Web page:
On August 2001, a team led by Professor David Meyer published the
findings of his study on multitasking (in the "Journal of Experimental
Psychology"). According to Meyer et al., multitasking creates health
problems and is not efficient.
You could find the original article, as well as a little more in:
Rubinstein, J. S., Meyer, D. E., & Evans, J. E. (2001). Executive
Control of Cognitive Processes in Task Switching. Journal of
Experimental Psychology: Human Perception and Performance, 27(4),
Kieras, D. E., Meyer, D. E., Ballas, J. A., & Lauber, E. J. (2000).
Modern Computational Perspectives on Executive Mental Processes and
Cognitive Control: Where to from Here?. In S. Monsell & J. Driver
(eds.) Control of Cognitive Processes: Attention and Performance
XVIII, (pp. 681-712). Cambridge, MA: M.I.T. Press, 2000.
Meyer, D. E., Evans, J. E., Lauber, E. J., Gmeindl, L., Rubinstein,
J., Junck, L., & Koeppe, R. A. (1998). The role of dorsolateral
prefrontal cortex for executive cognitive processes in task switching.
Poster presented at the meeting of the Cognitive Neuroscience Society,
San Francisco, CA, April, 1998. Abstract published in Journal of
Cognitive Neuroscience, 1998, Vol. 10.
Meyer, D. E., Evans, J. E., Lauber, E. J., Rubinstein, J., Gmeindl,
L., Junck, L., & Koeppe, R. A. (1997). Activation of brain mechanisms
for executive mental processes in cognitive task switching. Poster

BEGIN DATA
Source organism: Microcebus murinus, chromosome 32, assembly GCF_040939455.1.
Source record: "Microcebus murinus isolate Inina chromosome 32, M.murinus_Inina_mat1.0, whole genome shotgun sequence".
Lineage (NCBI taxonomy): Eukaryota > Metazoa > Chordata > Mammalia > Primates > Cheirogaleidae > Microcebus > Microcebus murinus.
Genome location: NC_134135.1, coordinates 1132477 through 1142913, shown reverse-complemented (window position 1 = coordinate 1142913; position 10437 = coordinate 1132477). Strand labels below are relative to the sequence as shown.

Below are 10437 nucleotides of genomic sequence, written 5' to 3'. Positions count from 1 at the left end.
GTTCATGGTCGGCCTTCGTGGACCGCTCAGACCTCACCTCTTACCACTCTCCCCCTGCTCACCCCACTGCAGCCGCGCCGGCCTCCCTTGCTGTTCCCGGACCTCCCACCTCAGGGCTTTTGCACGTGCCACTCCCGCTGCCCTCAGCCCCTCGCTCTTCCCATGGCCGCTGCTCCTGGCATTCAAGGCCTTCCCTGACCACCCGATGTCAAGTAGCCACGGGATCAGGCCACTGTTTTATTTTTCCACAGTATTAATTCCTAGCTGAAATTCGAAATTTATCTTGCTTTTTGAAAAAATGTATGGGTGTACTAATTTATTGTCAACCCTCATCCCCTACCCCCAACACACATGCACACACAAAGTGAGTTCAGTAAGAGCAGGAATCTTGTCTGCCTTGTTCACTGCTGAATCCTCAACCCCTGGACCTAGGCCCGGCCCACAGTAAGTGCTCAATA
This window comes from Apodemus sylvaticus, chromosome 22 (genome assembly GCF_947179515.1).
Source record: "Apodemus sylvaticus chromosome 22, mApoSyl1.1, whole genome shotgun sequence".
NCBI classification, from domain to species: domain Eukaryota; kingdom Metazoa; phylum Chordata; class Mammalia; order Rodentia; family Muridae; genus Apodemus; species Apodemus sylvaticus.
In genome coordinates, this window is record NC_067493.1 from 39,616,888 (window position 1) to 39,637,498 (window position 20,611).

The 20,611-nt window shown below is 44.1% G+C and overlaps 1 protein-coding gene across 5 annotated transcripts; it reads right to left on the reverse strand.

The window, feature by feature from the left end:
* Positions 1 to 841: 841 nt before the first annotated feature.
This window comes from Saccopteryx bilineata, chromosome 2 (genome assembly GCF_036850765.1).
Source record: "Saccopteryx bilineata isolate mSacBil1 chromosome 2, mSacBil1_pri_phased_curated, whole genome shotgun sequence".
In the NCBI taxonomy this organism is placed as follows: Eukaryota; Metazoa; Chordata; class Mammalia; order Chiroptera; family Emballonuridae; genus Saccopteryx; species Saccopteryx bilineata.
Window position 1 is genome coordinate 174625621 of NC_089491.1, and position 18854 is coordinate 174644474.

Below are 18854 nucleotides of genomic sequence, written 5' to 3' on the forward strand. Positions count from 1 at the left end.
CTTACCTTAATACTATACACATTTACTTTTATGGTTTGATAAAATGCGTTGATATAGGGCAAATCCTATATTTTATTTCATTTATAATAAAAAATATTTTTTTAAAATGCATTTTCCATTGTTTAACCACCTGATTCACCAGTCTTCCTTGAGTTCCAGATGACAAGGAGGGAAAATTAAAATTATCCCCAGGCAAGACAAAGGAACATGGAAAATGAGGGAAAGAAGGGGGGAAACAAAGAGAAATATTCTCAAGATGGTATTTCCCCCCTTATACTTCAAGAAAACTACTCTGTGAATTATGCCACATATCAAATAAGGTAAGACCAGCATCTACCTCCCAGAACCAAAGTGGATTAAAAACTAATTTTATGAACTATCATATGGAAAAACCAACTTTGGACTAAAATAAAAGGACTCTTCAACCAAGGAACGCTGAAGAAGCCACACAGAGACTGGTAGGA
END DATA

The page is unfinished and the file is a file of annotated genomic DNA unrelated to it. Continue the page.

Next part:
presented at the meeting of the Cognitive Neuroscience Society,
Boston, MA, March, 1997. Abstract published in Journal of Cognitive
Neuroscience, 1997, Vol. 9.
Rubinstein, J., Evans, J., & Meyer, D. E. (1994). Task switching in
patients with prefrontal cortex damage. Poster presented at the
meeting of the Cognitive Neuroscience Society, San Francisco, CA,
March, 1994. Abstract published in Journal of Cognitive Neuroscience,
1994, Vol. 6.
And could be downloaded from the project's site:
Multitasking and Task Switching
On the same site, you could also find non-academic information on the
subject, from CNN, NPR, ABC, etc.
In another study, Hembrooke and Gay found that multitasking weakens
the abilities of the memory, in comparison to those who did not apply
multitasking (Hembrooke, Helene and Geri Gay, "The Laptop and the
Lecture: The Effects of Multitasking in Learning Environments" Journal
of Computing in Higher Education, Fall 2003, Vol. 15(1) PDF:
An analysis of multi-tasking in the job market provides an alternative
explanation on the importance and effect of multi-tasking and its
impact experience and on the way the work-market is changing:
Multitasking Returns to the Experience
I hope that these studies help. I searched Google for the word
"Multitasking", but added a limitation: site:edu, which brought only
US university sites.
Please contact me if you need any further clarification on this answer
before you tip/rate it.